But there’s plenty of living space outdoors around the water feature as well. A dining area and a fire pit create an irresistible invitation for entertaining and lounging. “Of course we had to pull permits to run the gas line to the fire pit,” says Marlo.
The client had design demands for the backyard as well. “She had a pond at her previous home and loved it. There was a black panther sculpture that she was bringing with her, and she wanted a great spot for it on the slope somewhere. It was almost life-sized — it’s huge,” Greg says.
“We put it next to the waterfall, and for nighttime viewing we put a light on its face. It actually looks kind of menacing!” he jokes.
As well as design challenges, the company faced a few other issues. “We had time constraints and scheduling challenges as well,” Marlo says.
“We hit a bunch of shale during the excavation process, so we had to use a jackhammer,” says Greg. “We made special accommodations to protect the liner for the pond, because the rock was fairly sharp.”
The weather provided a few setbacks as well. “We started right around the same time the rainy season did, about December, and by February we were a little behind because of the rains,” says Greg. “But we had already done all the gas line work and concrete work, so we were able to catch up.”
“We say in our contracts that one day of rain can cause up to seven days of delay,” Greg says. “That’s mainly because if we hit a downpour and we’re doing excavation, it’s just a mess. Typically a day or two of rain isn’t bad, but if we have clay and have excavated, you can’t move it around, and it sticks to everything.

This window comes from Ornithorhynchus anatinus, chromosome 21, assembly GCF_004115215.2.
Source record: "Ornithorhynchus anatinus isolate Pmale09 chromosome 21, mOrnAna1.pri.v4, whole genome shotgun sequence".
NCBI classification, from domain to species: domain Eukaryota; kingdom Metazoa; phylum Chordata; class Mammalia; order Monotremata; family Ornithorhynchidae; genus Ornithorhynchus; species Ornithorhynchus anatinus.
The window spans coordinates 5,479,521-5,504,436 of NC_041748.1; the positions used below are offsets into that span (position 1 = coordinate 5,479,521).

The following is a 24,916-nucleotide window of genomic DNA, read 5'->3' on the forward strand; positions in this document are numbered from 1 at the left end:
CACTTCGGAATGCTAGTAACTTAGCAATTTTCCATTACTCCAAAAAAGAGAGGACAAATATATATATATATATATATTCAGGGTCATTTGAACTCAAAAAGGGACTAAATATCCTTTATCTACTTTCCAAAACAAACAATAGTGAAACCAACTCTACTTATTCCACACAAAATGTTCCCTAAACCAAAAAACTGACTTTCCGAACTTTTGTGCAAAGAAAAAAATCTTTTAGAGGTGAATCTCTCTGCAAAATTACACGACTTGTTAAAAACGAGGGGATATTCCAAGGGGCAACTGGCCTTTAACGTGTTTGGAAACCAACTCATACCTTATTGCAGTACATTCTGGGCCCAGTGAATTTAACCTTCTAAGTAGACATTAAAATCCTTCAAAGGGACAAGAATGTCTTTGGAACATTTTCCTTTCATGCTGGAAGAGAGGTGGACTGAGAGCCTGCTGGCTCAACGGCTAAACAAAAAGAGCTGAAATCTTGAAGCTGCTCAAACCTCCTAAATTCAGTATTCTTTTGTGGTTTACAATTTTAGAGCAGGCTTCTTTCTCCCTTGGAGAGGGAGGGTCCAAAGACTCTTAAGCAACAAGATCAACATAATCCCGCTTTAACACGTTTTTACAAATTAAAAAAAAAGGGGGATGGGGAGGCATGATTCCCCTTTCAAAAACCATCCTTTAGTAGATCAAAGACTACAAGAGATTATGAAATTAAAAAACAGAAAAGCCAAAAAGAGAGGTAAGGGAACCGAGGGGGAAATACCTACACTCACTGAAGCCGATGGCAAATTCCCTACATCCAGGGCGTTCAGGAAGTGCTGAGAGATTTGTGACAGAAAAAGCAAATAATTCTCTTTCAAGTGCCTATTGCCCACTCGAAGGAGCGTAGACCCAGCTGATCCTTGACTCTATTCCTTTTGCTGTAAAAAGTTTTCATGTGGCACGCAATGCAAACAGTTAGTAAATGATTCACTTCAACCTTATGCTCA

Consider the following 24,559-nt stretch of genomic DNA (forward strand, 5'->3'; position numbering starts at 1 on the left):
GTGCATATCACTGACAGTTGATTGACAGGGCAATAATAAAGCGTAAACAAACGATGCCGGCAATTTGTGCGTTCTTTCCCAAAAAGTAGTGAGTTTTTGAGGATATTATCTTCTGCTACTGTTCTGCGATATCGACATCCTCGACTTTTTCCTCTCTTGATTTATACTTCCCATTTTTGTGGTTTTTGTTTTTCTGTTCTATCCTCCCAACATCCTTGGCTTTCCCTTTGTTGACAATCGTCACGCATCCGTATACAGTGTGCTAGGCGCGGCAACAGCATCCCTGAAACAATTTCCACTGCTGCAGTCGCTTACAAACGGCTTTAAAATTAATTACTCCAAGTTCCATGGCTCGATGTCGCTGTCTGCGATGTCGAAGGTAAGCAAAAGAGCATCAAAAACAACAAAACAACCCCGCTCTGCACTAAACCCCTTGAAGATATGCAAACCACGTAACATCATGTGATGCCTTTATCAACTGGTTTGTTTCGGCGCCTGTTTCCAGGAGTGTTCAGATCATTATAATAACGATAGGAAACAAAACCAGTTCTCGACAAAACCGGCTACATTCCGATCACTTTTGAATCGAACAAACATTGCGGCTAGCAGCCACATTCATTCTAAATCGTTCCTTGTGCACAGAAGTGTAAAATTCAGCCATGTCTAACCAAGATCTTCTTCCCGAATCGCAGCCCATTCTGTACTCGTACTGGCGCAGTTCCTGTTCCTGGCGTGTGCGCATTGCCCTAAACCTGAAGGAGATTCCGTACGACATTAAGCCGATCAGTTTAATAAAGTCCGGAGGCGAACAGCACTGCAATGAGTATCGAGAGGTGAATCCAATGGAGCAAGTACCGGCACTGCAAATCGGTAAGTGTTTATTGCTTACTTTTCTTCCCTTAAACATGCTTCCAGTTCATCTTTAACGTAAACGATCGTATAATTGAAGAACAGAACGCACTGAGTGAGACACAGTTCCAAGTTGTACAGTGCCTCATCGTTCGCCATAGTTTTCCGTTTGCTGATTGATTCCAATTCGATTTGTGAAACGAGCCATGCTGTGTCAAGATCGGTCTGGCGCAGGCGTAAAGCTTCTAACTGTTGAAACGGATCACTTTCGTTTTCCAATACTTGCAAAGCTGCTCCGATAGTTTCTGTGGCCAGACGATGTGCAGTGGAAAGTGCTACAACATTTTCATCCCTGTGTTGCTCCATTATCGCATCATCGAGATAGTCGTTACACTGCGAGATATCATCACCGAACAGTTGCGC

“The excavation and concrete pour were massive,” Greg says. The project used nearly 80 tons of rock, all set by hand. “Like many new developments, there was only about a 4-foot access on either side of the house to the back, so equipment use was limited. We hand dug, using jackhammers with spades on them, and brought out the soil by hand. After we put the liner in, all those tons of boulders were brought in using just a dolly and a wheelbarrow.”
Once the boulders were in the back, they needed to be hoisted up to create a structure for the waterfall and outline for the pond. “We use special planks used for high-rise building scaffolding because they are very durable. We use them to span the waterfalls and roll the boulders up them. It’s a tedious process,” he says.
“The boulders were set so they could mesh perfectly,” says Greg. “It ended up looking very organic and natural.” And the clients loved it.
After more than a quarter century at work, Greg and Marlo still greet each day with enthusiasm and professionalism. What is the key to success? “Education, education, education,” says Greg. “Never stop learning. We spend a lot of money every year on continued education.”
“Don’t take shortcuts,” Marlo says. “You have to follow the rules. It’s not always fun at the time, but the end results are so worth it!”
Helen M. Stone is a freelance writer based in northern California covering the green industry for more than two decades.